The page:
Investigating Diet and Nutrition's Effects on MPNs

An ongoing trial is seeking to find out if a patient with an MPN can improve their health status through nutritional interventions. 
BRIELLE URCIUOLI @Brielle_U
PUBLISHED: MARCH 31, 2017
Talk about this article with other patients, caregivers, and advocates in the Myelodysplastic syndrome CURE discussion group.
Currently, the only way to prevent progression of myeloproliferative neoplasms (MPNs) is through stem cell transplant. However, there are other factors, such as inflammation, that can affect the disease. This leads researchers to believe that diet may play a key role for these patients.
 
A group of researchers NUTRIENT trial (NUTRitional Intervention among myEloproliferative Neoplasms Trial), which will ultimately help craft dietary interventions for people with MPNs. The study kicked off with an online survey of more than 900 patients with MPNs of which 95 percent said they would be interested in changing their diet if it could change the disease course.
 
In an interview with CURE, two researchers on the study, Robyn M. Scherber, M.D., Ph.D., fellow at the Oregon Health and Science University and research consultant at the Mayo Clinic in Arizona and Angela Fleischman, M.D., Ph.D., assistant professor in the department of Medicine, Division of Hematology/Oncology at UC Irvine, discussed what the future of nutrition intervention may be for patients with MPNs.

Can you talk about your reasoning behind running this trial?

Essential thrombocythemia (ET), polycythemia vera (PV) and myelofibrosis (MF) are unique types of blood cancers. Unlike many other blood cancers that may take someone’s life in a short timeframe, these diseases, called the myeloproliferative neoplasms (MPNs), can remain unchanged for years and require only minimal treatment. Although treatments are available, these do not ultimately prevent progression of the disease with the exception of bone marrow transplantation. This long disease course gives us a unique perspective to understand how cancers develop over time and gives us an unparalleled opportunity to intervene early in the disease with treatments that are safe and potentially effective.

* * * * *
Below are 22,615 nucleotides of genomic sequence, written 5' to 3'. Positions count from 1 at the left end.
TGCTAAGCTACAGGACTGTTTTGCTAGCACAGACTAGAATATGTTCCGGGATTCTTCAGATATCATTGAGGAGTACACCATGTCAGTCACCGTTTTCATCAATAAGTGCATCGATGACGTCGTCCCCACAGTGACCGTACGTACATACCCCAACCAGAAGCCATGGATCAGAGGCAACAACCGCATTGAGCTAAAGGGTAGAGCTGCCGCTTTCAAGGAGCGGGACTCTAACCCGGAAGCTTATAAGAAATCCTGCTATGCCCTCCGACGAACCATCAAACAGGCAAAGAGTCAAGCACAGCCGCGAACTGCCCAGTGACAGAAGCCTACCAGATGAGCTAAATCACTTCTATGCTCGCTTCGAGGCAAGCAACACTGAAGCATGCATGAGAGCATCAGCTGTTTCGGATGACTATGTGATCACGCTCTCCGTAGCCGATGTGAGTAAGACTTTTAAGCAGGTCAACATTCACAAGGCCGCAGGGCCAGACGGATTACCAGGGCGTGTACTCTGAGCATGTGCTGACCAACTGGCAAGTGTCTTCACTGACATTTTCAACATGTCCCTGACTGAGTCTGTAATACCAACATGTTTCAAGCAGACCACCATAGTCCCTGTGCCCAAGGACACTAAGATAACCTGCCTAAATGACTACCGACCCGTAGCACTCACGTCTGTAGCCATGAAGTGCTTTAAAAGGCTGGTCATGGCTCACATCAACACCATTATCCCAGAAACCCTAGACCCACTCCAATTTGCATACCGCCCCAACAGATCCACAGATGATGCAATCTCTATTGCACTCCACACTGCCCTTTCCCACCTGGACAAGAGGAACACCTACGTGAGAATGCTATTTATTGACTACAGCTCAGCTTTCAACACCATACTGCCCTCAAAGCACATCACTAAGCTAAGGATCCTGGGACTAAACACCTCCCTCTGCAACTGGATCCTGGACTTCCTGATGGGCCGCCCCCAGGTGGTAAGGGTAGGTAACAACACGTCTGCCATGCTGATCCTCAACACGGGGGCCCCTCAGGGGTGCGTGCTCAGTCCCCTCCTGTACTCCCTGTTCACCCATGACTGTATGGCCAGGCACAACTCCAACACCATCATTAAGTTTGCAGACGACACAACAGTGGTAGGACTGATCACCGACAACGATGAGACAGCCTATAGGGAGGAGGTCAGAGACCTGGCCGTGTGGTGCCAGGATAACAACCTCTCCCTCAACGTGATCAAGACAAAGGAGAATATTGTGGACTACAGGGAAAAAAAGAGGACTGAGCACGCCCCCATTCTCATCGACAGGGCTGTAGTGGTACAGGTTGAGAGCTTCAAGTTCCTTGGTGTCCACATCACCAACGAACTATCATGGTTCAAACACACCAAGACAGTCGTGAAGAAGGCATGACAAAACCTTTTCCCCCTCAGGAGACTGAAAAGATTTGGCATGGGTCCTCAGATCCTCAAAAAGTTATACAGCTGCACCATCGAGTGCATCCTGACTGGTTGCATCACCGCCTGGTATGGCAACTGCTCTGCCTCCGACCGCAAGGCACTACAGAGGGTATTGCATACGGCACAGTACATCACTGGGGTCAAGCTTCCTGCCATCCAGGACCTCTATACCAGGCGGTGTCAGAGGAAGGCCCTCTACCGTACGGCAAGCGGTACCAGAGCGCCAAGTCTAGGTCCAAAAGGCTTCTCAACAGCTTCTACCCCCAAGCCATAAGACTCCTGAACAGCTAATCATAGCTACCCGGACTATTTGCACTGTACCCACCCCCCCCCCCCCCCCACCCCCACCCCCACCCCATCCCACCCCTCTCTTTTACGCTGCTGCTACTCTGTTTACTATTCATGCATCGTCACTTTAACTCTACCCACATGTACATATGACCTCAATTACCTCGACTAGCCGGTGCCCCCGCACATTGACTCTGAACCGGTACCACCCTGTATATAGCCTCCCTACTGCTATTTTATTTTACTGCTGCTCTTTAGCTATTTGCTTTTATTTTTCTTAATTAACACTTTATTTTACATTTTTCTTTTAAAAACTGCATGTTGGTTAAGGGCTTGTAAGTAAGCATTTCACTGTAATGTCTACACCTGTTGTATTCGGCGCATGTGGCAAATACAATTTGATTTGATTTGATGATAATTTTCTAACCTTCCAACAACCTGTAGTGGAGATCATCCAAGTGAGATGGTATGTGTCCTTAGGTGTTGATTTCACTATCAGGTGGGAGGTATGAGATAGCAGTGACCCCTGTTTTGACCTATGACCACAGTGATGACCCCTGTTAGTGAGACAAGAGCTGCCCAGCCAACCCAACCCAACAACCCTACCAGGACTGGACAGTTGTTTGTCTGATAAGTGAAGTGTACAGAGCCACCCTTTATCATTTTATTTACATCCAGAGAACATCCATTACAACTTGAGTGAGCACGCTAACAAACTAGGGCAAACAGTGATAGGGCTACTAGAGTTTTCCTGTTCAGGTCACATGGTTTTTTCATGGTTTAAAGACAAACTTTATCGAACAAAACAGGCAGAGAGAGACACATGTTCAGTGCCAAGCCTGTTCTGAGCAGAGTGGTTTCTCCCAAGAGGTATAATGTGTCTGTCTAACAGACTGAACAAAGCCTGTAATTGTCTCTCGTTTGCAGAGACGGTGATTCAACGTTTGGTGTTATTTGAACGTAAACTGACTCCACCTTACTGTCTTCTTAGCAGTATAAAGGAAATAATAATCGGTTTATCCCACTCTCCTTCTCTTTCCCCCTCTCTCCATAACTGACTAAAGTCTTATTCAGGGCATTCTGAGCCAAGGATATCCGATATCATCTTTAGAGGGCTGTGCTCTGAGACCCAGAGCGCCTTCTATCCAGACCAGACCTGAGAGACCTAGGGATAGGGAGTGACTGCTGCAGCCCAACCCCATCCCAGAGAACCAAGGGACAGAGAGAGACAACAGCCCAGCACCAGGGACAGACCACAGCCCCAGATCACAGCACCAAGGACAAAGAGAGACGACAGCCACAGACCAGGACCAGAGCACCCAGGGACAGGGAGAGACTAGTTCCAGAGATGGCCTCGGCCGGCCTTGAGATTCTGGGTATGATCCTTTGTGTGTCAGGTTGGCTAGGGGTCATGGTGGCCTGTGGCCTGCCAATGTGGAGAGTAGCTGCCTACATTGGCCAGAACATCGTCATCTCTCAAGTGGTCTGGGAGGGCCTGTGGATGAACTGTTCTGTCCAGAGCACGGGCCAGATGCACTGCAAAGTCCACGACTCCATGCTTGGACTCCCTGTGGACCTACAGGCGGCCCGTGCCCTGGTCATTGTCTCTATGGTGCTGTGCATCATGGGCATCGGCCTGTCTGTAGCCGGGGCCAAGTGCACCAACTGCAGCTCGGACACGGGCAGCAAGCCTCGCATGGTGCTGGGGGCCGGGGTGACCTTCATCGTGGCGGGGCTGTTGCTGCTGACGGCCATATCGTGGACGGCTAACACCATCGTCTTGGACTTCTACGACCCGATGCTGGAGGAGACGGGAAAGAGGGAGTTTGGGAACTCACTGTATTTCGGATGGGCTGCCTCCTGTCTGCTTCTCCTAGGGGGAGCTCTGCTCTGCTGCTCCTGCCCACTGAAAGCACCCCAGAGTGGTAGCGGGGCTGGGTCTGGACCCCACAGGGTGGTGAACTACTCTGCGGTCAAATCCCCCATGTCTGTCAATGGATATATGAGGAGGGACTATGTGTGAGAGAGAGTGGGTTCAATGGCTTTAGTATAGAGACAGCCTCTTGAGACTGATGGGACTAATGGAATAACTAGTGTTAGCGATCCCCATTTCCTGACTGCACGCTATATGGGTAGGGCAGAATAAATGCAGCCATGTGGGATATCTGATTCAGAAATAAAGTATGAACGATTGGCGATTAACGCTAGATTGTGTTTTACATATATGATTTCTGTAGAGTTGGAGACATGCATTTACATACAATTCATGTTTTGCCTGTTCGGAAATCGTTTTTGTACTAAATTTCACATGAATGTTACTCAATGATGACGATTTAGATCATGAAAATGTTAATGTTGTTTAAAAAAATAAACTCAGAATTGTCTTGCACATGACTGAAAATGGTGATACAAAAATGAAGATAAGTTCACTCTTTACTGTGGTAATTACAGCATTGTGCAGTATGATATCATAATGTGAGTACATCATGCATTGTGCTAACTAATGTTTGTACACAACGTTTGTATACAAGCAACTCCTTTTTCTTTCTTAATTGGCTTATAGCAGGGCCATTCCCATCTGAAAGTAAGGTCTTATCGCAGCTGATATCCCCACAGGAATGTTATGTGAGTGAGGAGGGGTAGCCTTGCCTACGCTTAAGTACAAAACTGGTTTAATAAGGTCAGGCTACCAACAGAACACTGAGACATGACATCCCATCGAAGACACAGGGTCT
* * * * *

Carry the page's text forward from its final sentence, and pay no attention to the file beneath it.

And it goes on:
Inflammation plays a critical role in MPN disease. First, inflammation contributes to the features of the disease that patients experience on a day-to-day basis. This includes disease-related symptom burden and features of the disease such as blood clots, bone marrow scarring and low or high blood counts. Secondly, inflammation contributes to MPN disease progression. Inflammation helps to drive the cancer cells to grow as well as contributes to fibrosis, or scarring of the bone marrow, that can develop over time.  Our most common current therapies for MPNs often impact inflammation, including aspirin, interferon (that has both the role of stimulating as well as suppressing inflammation) and Jakafi (ruxolitinib). There is also some early data in MPN mouse models that over-the-counter anti-inflammatories may impact the disease course. However, despite these treatments many patients are considered “low risk” and are not eligible for medication treatments. In these patients there remains an unmet need to help control symptoms and reduce inflammation.
 
What makes us think that diet may be important for MPN patients? Over our years of study, we have found that patients with MPNs can have symptoms that may be specifically impacted by diet. This can include getting full too quickly, abdominal discomfort, nausea and weight loss. We have also found that individuals with MF often have unusually low cholesterol levels and large amounts of weight loss that can negatively impact survival. On the other hand, patients with ET and PV tend to be overweight and that can contribute to the development of inflammation. To date, there have been no studies regarding the diet of MPN patients. In turn, we, as physicians, cannot offer clear recommendations in terms of what the best diet may be for MPN patients or how the dietary needs of MPN patients may differ. When we look at more well-studied diets such as the Mediterranean diet, there is evidence that markers of inflammation as well as markers of abnormal blood clotting in the blood improve. In diseases where there are lots of inflammation, such as inflammatory bowel disease, there have been trials that have demonstrated that a diet that emphasizes low inflammation can not only make patients feel better, but help to improve the disease itself. This got us thinking about the relevance of diet in MPNs. What if we were to look at how a diet low in processed foods and high in foods rich with anti-inflammatory compounds? Could this change not only patients’ symptoms, but help to slow the progression of the disease itself?

Talk about this article with other patients, caregivers, and advocates in the Myelodysplastic syndrome CURE discussion group.
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